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Portfolio Update: New Subtraction (RIG and SDRL; November 5, 2012)

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Well, the time has finally come for me to say goodbye to two holdings in my portfolio. When it comes to investing, I am a big fan of the “buy and hold forever” strategy. In the perfect world, I would always pick the right stocks, they would always exceed expectations, and I would never to have to sell! Sadly, reality is quite a bit more complex, and as such, most holdings require a “buy and monitor” approach.

Transocean (RIG)

I made the decision to sell Transocean (RIG) a few months ago, realizing that the stock didn’t fit my long term strategy. RIG was one of the first stocks I purchased early in 2012, and at the time, I was new to dividend investing, and in all honesty, I didn’t really have a concrete strategy in place. I took a gamble on RIG since it had been so severely battered by the Macondo oil spill.

Looking back, it now seems that my main objective was to make a quick buck and trade this stock. RIG suspended its dividend earlier this year, but even then, it was never regarded as a dividend growth company. As a result, I’ve been investing in this company for almost a year, and it has produced exactly $0 in passive income. RIG has taken me on a rollercoaster ride, with plenty of ups and downs. I’m well past the point of feeling nauseated, so it was time to let go.

Today was a good day to sell RIG, as earnings were released and the shares rose by 5.6% (at closing). I sold all 58 shares at a price of $48.35/share. Since I purchased RIG at a higher cost basis, I actually ended up selling at a lost.

Which partially explains why I decided to also sell…

SeaDrill (SDRL)

SeaDrill is another off-shore driller, but unlike RIG, it actually pays a dividend, and quite a hefty one at that! SDRL currently yields at 8.22%, and its stock price has been on fire since the start of the year, up over 20%. As such, you might be wondering, why did I decide to offload this driller as well?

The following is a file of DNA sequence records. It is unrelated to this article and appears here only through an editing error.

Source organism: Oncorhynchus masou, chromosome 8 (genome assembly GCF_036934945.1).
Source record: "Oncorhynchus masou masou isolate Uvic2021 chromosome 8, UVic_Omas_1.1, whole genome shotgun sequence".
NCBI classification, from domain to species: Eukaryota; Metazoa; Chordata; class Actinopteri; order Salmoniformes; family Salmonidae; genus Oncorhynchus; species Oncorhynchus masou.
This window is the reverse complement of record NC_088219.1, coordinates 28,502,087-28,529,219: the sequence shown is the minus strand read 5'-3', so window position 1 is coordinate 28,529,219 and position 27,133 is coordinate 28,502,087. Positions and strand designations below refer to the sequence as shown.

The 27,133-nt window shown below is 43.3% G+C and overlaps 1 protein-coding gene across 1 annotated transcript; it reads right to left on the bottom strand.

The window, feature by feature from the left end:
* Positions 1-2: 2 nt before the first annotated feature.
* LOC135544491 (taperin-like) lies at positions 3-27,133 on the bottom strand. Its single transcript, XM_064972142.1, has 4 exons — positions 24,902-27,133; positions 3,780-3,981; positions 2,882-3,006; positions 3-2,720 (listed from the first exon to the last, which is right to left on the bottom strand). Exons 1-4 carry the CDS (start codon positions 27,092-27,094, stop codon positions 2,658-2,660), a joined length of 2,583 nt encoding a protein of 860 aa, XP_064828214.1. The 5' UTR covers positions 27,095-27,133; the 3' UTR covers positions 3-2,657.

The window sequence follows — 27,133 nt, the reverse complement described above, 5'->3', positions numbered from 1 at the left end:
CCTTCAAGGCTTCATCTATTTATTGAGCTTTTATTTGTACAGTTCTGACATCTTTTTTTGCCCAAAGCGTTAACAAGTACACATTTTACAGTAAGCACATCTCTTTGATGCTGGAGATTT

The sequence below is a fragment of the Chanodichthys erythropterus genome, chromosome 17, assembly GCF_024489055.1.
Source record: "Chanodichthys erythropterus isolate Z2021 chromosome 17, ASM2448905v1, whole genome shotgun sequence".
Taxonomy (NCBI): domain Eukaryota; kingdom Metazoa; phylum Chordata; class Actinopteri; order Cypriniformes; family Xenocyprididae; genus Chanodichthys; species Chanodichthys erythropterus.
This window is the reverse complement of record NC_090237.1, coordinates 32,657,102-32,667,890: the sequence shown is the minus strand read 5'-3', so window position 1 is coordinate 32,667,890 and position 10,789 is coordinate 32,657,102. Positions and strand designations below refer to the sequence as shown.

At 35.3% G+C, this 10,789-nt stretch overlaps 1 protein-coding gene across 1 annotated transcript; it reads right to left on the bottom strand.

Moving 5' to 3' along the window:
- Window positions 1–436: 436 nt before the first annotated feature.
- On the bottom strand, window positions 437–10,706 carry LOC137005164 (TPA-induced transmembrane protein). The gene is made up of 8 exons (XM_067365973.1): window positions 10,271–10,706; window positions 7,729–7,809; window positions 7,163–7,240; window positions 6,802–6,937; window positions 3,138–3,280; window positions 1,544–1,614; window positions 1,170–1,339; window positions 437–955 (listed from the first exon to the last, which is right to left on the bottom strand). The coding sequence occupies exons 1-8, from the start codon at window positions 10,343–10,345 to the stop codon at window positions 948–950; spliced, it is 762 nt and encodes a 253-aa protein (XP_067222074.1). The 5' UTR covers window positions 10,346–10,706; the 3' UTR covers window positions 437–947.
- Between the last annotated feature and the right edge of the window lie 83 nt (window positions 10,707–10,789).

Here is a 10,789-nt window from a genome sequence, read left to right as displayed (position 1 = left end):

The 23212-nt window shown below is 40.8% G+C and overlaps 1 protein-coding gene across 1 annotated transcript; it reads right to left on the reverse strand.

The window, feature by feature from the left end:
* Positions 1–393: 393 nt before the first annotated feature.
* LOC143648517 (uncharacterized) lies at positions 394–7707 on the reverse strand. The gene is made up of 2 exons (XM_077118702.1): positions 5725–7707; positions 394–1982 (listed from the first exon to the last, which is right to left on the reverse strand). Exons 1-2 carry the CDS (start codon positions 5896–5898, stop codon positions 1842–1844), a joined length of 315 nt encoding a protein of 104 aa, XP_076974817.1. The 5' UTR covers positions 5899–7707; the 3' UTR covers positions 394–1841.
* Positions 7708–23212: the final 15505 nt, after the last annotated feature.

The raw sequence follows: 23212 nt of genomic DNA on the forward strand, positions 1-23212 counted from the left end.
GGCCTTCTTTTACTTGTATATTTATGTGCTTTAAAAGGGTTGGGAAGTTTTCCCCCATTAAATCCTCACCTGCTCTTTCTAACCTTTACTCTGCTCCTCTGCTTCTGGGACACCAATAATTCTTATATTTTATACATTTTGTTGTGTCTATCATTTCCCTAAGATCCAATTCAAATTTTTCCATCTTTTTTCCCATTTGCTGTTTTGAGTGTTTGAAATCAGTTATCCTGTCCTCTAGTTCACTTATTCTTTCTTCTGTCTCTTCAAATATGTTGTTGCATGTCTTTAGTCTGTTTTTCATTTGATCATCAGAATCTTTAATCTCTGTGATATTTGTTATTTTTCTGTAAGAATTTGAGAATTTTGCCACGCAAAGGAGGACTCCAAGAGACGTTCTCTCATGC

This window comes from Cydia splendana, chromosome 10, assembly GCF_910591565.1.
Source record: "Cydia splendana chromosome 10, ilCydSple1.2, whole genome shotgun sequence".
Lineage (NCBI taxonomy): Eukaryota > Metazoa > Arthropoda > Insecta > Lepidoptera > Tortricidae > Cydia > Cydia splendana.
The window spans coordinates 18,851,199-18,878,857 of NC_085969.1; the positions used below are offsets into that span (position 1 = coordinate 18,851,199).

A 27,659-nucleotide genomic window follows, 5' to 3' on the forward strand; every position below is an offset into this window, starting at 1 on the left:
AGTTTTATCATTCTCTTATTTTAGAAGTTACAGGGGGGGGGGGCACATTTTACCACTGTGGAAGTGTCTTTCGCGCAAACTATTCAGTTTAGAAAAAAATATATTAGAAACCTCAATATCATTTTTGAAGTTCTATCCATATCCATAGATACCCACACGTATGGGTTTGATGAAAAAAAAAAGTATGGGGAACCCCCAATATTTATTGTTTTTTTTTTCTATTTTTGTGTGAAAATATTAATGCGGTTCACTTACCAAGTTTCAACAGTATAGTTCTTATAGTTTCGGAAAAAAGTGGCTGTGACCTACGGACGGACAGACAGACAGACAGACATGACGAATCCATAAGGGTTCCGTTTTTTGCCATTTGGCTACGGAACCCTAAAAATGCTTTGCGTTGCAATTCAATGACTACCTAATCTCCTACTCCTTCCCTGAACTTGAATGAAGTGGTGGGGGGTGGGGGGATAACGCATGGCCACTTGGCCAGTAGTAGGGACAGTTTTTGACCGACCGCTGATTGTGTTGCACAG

I’m still a fan of SDRL, but it was also one of my riskier holdings. It’s a very volatile stock, and the company is highly leveraged. Today, I sold 76 shares of SDRL for $40.82/share. I still own 0.588 shares which will be automatically sold off in the next few days.

When analyzing the overall portfolio, I’ve concluded that my preference is to own more defensive holdings. I value consistent dividend growth, so it’s absolutely critical that I invest in the companies that I feel will be able to maintain their streak. I can’t really say that about SDRL, as it was definitely a stock that didn’t allow me to sleep with ease during the night. In the future, I may add this stock back into the portfolio, especially as it becomes more proven. But for now, I’m content with taking the profits off the table and reinvesting elsewhere.


By selling RIG and SDRL, I ended up profiting about $200. I did sell RIG for a loss, but the gains in SDRL made up for the difference. Bottom line, I’m glad I at least broke even, and can move on from this chapter. Offshore drillers may very well have a bright future, and I wouldn’t be surprised if RIG continues its rebound and SDRL continues to surge. At the end of the day, though, my main focus isn’t on trading and booking profits. I want to create a passive income stream that is consistent, growing, and most importantly, reliable. Let the journey continue…